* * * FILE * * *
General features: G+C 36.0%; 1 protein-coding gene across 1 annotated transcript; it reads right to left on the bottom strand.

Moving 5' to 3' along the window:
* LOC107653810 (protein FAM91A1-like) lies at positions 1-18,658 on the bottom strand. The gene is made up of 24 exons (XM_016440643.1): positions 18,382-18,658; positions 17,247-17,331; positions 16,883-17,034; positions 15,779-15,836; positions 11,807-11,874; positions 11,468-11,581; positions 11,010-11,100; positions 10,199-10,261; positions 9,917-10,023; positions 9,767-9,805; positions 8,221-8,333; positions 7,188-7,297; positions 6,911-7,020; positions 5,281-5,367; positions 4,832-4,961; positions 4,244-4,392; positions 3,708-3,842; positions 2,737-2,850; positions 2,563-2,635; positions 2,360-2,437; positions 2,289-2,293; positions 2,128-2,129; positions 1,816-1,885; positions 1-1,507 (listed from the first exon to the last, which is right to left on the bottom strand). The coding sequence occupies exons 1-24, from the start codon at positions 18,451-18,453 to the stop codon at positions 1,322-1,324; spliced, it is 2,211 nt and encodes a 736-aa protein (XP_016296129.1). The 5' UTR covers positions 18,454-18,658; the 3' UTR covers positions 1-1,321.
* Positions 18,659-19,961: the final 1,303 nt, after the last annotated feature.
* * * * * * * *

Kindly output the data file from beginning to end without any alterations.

General features: G+C 36.0%; 1 protein-coding gene across 1 annotated transcript; it reads right to left on the bottom strand.

Moving 5' to 3' along the window:
* LOC107653810 (protein FAM91A1-like) lies at positions 1-18,658 on the bottom strand. The gene is made up of 24 exons (XM_016440643.1): positions 18,382-18,658; positions 17,247-17,331; positions 16,883-17,034; positions 15,779-15,836; positions 11,807-11,874; positions 11,468-11,581; positions 11,010-11,100; positions 10,199-10,261; positions 9,917-10,023; positions 9,767-9,805; positions 8,221-8,333; positions 7,188-7,297; positions 6,911-7,020; positions 5,281-5,367; positions 4,832-4,961; positions 4,244-4,392; positions 3,708-3,842; positions 2,737-2,850; positions 2,563-2,635; positions 2,360-2,437; positions 2,289-2,293; positions 2,128-2,129; positions 1,816-1,885; positions 1-1,507 (listed from the first exon to the last, which is right to left on the bottom strand). The coding sequence occupies exons 1-24, from the start codon at positions 18,451-18,453 to the stop codon at positions 1,322-1,324; spliced, it is 2,211 nt and encodes a 736-aa protein (XP_016296129.1). The 5' UTR covers positions 18,454-18,658; the 3' UTR covers positions 1-1,321.
* Positions 18,659-19,961: the final 1,303 nt, after the last annotated feature.